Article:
Comet NEOWISE which has been a center of attraction for all the astrophotographers and space enthusiasts is now traveling to the closest to Earth on July 22-23, 2020. It will pass at some 64 million miles (103 million km) from our planet.
Comet C/2020 F3 (NEOWISE) was discovered on March 27, 2020 – not from Earth’s surface – but from by a space observatory some 326 miles (525 km) above Earth’s surface. It’s named for its discoverer, the Near-Earth Object Wide-field Infrared Survey Explorer, aka NEOWISE, which was launched by NASA in 2009.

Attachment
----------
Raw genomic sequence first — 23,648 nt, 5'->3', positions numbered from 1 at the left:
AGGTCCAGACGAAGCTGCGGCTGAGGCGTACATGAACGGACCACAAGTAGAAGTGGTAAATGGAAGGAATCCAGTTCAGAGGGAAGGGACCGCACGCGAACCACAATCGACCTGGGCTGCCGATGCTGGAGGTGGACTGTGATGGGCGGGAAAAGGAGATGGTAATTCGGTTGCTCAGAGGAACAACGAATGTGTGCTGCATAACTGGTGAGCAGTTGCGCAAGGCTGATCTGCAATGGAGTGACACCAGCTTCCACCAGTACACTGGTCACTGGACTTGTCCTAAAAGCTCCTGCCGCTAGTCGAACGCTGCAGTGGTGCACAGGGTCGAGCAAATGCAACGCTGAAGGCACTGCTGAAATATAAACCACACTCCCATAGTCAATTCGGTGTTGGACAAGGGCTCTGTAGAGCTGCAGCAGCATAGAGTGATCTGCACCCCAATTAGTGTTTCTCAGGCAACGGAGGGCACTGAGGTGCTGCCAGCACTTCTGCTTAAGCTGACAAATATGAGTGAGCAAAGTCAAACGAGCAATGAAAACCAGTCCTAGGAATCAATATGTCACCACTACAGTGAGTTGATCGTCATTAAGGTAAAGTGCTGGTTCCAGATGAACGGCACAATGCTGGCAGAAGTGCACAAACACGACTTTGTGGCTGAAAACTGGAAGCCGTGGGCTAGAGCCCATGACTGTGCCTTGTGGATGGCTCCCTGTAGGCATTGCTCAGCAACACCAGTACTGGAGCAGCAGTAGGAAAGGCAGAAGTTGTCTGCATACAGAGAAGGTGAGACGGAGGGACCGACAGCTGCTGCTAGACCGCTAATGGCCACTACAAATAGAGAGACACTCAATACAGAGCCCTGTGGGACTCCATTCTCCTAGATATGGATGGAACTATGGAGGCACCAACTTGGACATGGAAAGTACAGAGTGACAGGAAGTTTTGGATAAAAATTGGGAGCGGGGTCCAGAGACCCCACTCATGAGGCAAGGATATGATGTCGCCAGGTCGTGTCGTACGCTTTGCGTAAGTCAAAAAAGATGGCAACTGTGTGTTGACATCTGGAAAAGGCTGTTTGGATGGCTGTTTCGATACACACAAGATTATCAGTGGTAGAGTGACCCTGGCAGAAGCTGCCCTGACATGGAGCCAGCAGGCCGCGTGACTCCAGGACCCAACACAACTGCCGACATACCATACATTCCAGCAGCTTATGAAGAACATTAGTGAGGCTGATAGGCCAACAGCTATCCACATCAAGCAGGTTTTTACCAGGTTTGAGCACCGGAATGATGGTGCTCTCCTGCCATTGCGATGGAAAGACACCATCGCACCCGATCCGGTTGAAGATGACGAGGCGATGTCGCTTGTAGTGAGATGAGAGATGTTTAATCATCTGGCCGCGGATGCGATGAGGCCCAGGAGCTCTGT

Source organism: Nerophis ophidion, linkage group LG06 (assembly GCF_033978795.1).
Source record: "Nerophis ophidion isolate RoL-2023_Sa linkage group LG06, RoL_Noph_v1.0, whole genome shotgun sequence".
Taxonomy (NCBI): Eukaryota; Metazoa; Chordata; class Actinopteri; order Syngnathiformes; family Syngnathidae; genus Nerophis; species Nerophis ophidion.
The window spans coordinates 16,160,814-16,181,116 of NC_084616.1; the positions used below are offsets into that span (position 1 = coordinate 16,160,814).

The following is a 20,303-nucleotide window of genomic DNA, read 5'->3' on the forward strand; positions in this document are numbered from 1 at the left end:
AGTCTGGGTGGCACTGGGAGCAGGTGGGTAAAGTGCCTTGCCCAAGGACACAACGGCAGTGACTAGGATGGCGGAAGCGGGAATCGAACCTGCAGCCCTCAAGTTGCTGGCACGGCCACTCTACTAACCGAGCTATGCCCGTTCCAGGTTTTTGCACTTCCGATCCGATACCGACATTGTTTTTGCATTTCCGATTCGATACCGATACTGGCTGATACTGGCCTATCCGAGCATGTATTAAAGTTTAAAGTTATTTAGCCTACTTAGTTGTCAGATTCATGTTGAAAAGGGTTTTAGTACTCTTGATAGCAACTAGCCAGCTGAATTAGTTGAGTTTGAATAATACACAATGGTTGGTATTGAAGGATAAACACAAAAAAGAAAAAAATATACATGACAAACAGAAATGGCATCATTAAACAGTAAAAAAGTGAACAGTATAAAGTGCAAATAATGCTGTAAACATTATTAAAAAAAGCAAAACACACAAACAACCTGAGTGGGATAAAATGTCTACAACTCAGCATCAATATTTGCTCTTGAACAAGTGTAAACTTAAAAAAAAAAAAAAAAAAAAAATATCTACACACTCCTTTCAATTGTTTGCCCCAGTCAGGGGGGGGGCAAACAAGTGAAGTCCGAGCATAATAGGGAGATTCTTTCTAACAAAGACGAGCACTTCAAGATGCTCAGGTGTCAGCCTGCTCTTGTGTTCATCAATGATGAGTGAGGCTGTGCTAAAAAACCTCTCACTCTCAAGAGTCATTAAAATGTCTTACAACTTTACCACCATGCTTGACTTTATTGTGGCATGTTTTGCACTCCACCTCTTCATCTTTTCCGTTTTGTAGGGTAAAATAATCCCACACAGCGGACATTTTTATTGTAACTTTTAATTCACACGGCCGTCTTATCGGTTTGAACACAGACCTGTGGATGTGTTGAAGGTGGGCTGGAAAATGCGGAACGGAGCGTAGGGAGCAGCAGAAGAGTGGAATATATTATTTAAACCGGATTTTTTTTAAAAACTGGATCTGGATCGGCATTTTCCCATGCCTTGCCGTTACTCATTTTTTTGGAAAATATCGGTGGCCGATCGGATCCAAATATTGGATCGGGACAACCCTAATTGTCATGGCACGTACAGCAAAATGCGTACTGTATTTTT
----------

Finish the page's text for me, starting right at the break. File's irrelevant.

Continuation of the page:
Comet NEOWISE was closest to the sun on July 3, 2020, passing at about 26.7 million miles (43 million km) from the sun, or a bit closer than the average distance from the sun to Mercury. Unlike some comets, it survived the close encounter with our star and went on to become widely seen by binocular observers and astrophotographers.
From its infrared signature, it is estimated that its nucleus is about 3 miles (5 km) and is covered with sooty, dark particles leftover from its formation near the birth of our solar system 4.6 billion years ago. Comet NEOWISE will not return for some 6,800 years.
The comet is visible to the naked eyes from July 14 to August 4 and is visible after sunset at North-West corner.